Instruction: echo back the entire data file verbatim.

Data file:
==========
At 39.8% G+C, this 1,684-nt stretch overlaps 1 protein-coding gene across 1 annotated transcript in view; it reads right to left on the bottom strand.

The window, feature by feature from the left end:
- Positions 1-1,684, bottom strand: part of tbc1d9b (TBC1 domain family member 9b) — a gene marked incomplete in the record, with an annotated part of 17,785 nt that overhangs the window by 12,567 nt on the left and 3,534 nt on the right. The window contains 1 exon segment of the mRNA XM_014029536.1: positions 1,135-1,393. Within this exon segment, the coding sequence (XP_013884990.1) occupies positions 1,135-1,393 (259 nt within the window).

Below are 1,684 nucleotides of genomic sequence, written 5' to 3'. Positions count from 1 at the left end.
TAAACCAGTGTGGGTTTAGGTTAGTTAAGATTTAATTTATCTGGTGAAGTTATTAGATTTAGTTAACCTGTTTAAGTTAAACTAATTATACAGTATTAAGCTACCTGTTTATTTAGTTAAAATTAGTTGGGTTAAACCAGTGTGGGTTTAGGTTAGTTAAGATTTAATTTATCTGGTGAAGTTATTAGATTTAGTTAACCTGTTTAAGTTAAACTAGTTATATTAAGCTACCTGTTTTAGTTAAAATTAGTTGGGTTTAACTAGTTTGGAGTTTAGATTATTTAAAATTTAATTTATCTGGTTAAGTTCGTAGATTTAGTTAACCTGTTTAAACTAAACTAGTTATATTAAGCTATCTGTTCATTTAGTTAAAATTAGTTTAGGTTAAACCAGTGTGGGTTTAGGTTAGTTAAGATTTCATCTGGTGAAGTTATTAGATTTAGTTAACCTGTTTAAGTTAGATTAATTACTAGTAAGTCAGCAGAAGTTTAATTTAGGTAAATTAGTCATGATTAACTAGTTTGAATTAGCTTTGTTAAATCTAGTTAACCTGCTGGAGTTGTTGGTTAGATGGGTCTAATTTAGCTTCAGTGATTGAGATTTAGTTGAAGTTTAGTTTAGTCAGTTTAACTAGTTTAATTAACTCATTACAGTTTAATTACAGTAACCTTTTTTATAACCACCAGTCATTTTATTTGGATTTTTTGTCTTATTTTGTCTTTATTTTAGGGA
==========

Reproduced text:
At 39.8% G+C, this 1,684-nt stretch overlaps 1 protein-coding gene across 1 annotated transcript in view; it reads right to left on the bottom strand.

The window, feature by feature from the left end:
- Positions 1-1,684, bottom strand: part of tbc1d9b (TBC1 domain family member 9b) — a gene marked incomplete in the record, with an annotated part of 17,785 nt that overhangs the window by 12,567 nt on the left and 3,534 nt on the right. The window contains 1 exon segment of the mRNA XM_014029536.1: positions 1,135-1,393. Within this exon segment, the coding sequence (XP_013884990.1) occupies positions 1,135-1,393 (259 nt within the window).

Below are 1,684 nucleotides of genomic sequence, written 5' to 3'. Positions count from 1 at the left end.
TAAACCAGTGTGGGTTTAGGTTAGTTAAGATTTAATTTATCTGGTGAAGTTATTAGATTTAGTTAACCTGTTTAAGTTAAACTAATTATACAGTATTAAGCTACCTGTTTATTTAGTTAAAATTAGTTGGGTTAAACCAGTGTGGGTTTAGGTTAGTTAAGATTTAATTTATCTGGTGAAGTTATTAGATTTAGTTAACCTGTTTAAGTTAAACTAGTTATATTAAGCTACCTGTTTTAGTTAAAATTAGTTGGGTTTAACTAGTTTGGAGTTTAGATTATTTAAAATTTAATTTATCTGGTTAAGTTCGTAGATTTAGTTAACCTGTTTAAACTAAACTAGTTATATTAAGCTATCTGTTCATTTAGTTAAAATTAGTTTAGGTTAAACCAGTGTGGGTTTAGGTTAGTTAAGATTTCATCTGGTGAAGTTATTAGATTTAGTTAACCTGTTTAAGTTAGATTAATTACTAGTAAGTCAGCAGAAGTTTAATTTAGGTAAATTAGTCATGATTAACTAGTTTGAATTAGCTTTGTTAAATCTAGTTAACCTGCTGGAGTTGTTGGTTAGATGGGTCTAATTTAGCTTCAGTGATTGAGATTTAGTTGAAGTTTAGTTTAGTCAGTTTAACTAGTTTAATTAACTCATTACAGTTTAATTACAGTAACCTTTTTTATAACCACCAGTCATTTTATTTGGATTTTTTGTCTTATTTTGTCTTTATTTTAGGGA